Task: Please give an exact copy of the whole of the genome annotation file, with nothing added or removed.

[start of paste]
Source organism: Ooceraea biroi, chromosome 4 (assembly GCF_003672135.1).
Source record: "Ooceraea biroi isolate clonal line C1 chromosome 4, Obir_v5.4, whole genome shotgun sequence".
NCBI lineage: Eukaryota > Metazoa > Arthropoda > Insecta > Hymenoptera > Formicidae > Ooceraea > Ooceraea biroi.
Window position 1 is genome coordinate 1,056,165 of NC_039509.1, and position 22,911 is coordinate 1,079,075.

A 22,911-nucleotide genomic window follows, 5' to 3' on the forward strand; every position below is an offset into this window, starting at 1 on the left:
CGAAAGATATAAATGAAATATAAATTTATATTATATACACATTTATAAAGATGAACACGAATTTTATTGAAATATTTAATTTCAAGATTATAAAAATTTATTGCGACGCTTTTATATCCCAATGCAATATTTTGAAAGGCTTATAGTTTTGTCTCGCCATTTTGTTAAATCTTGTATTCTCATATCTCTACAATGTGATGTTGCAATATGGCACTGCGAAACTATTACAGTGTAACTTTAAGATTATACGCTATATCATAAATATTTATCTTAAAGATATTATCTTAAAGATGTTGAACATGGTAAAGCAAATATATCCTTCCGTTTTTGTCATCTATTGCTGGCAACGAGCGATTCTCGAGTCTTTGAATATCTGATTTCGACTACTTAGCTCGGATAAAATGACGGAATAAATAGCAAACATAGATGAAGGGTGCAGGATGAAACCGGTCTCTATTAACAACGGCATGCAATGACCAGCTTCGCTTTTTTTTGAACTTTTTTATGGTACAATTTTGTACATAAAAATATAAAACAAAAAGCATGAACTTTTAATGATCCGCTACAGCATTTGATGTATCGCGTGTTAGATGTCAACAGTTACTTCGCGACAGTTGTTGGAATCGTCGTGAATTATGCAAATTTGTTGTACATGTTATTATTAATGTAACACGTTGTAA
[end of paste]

Source organism: Ooceraea biroi, chromosome 4 (assembly GCF_003672135.1).
Source record: "Ooceraea biroi isolate clonal line C1 chromosome 4, Obir_v5.4, whole genome shotgun sequence".
NCBI lineage: Eukaryota > Metazoa > Arthropoda > Insecta > Hymenoptera > Formicidae > Ooceraea > Ooceraea biroi.
Window position 1 is genome coordinate 1,056,165 of NC_039509.1, and position 22,911 is coordinate 1,079,075.

A 22,911-nucleotide genomic window follows, 5' to 3' on the forward strand; every position below is an offset into this window, starting at 1 on the left:
CGAAAGATATAAATGAAATATAAATTTATATTATATACACATTTATAAAGATGAACACGAATTTTATTGAAATATTTAATTTCAAGATTATAAAAATTTATTGCGACGCTTTTATATCCCAATGCAATATTTTGAAAGGCTTATAGTTTTGTCTCGCCATTTTGTTAAATCTTGTATTCTCATATCTCTACAATGTGATGTTGCAATATGGCACTGCGAAACTATTACAGTGTAACTTTAAGATTATACGCTATATCATAAATATTTATCTTAAAGATATTATCTTAAAGATGTTGAACATGGTAAAGCAAATATATCCTTCCGTTTTTGTCATCTATTGCTGGCAACGAGCGATTCTCGAGTCTTTGAATATCTGATTTCGACTACTTAGCTCGGATAAAATGACGGAATAAATAGCAAACATAGATGAAGGGTGCAGGATGAAACCGGTCTCTATTAACAACGGCATGCAATGACCAGCTTCGCTTTTTTTTGAACTTTTTTATGGTACAATTTTGTACATAAAAATATAAAACAAAAAGCATGAACTTTTAATGATCCGCTACAGCATTTGATGTATCGCGTGTTAGATGTCAACAGTTACTTCGCGACAGTTGTTGGAATCGTCGTGAATTATGCAAATTTGTTGTACATGTTATTATTAATGTAACACGTTGTAA